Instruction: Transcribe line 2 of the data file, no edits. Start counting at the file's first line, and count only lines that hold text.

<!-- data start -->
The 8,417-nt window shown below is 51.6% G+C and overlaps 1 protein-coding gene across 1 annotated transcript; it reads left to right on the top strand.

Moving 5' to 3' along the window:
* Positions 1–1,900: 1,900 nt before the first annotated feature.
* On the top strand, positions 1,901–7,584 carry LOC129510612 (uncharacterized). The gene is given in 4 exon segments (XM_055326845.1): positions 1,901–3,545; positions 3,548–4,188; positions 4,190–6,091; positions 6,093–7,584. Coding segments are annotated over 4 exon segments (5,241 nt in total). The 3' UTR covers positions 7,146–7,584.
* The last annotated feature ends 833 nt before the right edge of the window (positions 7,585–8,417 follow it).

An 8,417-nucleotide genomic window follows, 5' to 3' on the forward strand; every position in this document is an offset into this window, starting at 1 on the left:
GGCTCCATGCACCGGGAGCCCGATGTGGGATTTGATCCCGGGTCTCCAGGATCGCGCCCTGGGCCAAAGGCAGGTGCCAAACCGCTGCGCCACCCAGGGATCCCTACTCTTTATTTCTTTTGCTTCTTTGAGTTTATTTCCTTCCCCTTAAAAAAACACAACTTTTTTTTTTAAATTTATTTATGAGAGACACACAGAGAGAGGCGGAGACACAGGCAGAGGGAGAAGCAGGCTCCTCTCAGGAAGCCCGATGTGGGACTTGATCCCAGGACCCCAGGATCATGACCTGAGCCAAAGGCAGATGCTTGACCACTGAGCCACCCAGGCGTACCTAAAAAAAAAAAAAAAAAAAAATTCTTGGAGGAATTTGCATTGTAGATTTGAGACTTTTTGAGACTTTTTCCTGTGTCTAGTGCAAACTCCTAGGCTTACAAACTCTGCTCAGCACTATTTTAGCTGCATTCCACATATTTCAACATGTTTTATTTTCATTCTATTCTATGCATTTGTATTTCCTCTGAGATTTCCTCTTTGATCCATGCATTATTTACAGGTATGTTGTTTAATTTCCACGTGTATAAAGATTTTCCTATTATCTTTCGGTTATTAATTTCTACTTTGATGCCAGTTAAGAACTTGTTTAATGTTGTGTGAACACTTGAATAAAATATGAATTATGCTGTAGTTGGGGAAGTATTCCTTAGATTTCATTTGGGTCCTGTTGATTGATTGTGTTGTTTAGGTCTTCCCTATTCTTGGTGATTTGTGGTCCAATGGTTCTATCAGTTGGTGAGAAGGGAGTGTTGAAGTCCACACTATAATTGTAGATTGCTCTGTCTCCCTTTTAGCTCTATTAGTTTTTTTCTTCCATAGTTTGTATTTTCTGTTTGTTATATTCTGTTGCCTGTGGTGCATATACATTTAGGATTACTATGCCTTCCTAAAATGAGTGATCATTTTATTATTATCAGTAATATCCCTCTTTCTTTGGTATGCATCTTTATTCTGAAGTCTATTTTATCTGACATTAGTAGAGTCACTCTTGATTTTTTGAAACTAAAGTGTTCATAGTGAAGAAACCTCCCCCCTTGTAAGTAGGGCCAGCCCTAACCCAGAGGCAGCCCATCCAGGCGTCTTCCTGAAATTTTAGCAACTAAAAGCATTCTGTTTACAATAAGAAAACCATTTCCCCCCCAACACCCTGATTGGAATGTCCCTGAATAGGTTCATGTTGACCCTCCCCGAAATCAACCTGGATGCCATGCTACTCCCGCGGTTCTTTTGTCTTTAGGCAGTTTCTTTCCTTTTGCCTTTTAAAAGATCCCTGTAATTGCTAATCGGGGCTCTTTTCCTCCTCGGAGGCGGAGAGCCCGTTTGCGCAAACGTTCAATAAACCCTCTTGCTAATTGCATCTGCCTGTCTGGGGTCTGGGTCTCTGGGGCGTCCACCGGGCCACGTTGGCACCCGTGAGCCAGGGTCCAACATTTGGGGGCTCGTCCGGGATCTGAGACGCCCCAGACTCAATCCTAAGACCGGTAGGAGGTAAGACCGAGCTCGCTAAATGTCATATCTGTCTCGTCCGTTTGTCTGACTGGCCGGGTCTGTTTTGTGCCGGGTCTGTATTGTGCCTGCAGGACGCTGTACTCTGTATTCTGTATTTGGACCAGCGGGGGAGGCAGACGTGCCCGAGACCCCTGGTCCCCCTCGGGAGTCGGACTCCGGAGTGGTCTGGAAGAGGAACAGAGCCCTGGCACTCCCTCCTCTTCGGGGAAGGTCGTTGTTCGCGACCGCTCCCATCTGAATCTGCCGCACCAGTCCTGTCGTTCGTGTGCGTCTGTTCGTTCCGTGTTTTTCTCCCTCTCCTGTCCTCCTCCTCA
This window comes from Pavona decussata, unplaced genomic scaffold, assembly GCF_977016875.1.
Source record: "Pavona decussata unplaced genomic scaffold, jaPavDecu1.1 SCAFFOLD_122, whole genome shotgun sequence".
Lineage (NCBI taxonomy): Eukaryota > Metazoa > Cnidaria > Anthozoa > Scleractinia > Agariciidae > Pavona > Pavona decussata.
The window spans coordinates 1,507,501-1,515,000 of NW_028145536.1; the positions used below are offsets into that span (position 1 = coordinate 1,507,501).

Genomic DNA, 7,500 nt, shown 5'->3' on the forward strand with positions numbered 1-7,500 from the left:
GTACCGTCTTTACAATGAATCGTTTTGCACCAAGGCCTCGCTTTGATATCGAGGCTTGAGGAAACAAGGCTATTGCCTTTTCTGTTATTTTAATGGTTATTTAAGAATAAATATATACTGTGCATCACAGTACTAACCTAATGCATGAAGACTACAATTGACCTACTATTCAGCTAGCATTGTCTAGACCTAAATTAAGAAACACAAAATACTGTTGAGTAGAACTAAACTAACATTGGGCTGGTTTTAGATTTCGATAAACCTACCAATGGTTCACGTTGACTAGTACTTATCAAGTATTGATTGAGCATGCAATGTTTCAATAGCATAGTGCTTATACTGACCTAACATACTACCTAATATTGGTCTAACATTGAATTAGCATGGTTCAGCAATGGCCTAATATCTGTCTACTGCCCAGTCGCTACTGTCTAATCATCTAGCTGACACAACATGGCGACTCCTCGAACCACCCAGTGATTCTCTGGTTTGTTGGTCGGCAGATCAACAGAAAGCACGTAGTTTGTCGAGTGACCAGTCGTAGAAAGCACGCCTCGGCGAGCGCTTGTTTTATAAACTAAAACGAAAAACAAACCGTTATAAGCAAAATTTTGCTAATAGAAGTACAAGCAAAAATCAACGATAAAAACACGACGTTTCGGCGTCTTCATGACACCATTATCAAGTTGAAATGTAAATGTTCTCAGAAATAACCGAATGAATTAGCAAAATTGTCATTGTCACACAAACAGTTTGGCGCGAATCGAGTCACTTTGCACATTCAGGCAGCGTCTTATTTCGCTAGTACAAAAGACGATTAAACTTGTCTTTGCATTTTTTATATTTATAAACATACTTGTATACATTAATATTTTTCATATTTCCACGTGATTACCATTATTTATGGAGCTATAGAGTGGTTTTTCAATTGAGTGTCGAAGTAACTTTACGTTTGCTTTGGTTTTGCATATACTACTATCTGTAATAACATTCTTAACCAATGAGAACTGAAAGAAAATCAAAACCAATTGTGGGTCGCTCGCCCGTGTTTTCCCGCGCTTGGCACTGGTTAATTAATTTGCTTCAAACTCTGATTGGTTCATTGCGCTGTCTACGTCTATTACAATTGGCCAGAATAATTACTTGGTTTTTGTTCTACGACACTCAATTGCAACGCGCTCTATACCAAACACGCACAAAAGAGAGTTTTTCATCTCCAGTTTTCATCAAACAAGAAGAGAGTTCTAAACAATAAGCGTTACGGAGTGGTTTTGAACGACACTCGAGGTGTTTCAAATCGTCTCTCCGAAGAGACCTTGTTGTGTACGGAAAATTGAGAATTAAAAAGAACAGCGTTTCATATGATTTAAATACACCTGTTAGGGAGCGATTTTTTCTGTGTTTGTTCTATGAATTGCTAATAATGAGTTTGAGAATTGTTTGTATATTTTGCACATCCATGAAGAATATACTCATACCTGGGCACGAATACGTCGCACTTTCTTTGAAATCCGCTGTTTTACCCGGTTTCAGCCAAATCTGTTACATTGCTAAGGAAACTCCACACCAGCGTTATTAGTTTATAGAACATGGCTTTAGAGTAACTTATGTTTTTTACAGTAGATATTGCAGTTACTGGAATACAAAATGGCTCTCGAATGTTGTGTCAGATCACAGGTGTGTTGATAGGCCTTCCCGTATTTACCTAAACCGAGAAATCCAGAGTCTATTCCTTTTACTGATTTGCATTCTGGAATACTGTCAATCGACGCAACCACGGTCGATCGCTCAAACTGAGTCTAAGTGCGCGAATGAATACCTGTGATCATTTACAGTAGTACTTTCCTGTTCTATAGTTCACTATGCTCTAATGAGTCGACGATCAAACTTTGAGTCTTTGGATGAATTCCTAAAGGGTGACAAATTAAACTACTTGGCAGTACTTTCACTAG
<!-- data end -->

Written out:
Moving 5' to 3' along the window: